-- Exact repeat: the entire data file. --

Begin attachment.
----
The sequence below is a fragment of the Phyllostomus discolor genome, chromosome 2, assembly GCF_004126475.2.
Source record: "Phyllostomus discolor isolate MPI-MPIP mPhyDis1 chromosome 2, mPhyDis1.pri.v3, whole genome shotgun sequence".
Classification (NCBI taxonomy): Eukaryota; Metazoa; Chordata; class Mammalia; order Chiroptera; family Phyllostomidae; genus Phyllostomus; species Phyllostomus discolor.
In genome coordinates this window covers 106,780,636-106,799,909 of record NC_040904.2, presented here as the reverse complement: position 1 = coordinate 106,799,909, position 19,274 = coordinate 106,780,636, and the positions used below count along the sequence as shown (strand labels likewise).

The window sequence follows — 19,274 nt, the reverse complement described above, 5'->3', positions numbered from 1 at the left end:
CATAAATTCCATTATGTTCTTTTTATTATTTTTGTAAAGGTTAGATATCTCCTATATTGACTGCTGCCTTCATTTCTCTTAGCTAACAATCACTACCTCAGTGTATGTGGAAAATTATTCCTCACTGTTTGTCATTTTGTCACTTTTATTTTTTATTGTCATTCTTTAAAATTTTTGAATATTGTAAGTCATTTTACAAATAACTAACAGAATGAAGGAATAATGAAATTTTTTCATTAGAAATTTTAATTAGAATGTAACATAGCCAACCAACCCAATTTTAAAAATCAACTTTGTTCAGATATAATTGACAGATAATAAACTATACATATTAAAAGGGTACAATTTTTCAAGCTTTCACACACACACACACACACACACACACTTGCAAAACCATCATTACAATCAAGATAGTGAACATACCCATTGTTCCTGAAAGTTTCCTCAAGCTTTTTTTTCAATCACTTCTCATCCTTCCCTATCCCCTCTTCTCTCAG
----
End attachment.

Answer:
The sequence below is a fragment of the Phyllostomus discolor genome, chromosome 2, assembly GCF_004126475.2.
Source record: "Phyllostomus discolor isolate MPI-MPIP mPhyDis1 chromosome 2, mPhyDis1.pri.v3, whole genome shotgun sequence".
Classification (NCBI taxonomy): Eukaryota; Metazoa; Chordata; class Mammalia; order Chiroptera; family Phyllostomidae; genus Phyllostomus; species Phyllostomus discolor.
In genome coordinates this window covers 106,780,636-106,799,909 of record NC_040904.2, presented here as the reverse complement: position 1 = coordinate 106,799,909, position 19,274 = coordinate 106,780,636, and the positions used below count along the sequence as shown (strand labels likewise).

The window sequence follows — 19,274 nt, the reverse complement described above, 5'->3', positions numbered from 1 at the left end:
CATAAATTCCATTATGTTCTTTTTATTATTTTTGTAAAGGTTAGATATCTCCTATATTGACTGCTGCCTTCATTTCTCTTAGCTAACAATCACTACCTCAGTGTATGTGGAAAATTATTCCTCACTGTTTGTCATTTTGTCACTTTTATTTTTTATTGTCATTCTTTAAAATTTTTGAATATTGTAAGTCATTTTACAAATAACTAACAGAATGAAGGAATAATGAAATTTTTTCATTAGAAATTTTAATTAGAATGTAACATAGCCAACCAACCCAATTTTAAAAATCAACTTTGTTCAGATATAATTGACAGATAATAAACTATACATATTAAAAGGGTACAATTTTTCAAGCTTTCACACACACACACACACACACACACACTTGCAAAACCATCATTACAATCAAGATAGTGAACATACCCATTGTTCCTGAAAGTTTCCTCAAGCTTTTTTTTCAATCACTTCTCATCCTTCCCTATCCCCTCTTCTCTCAG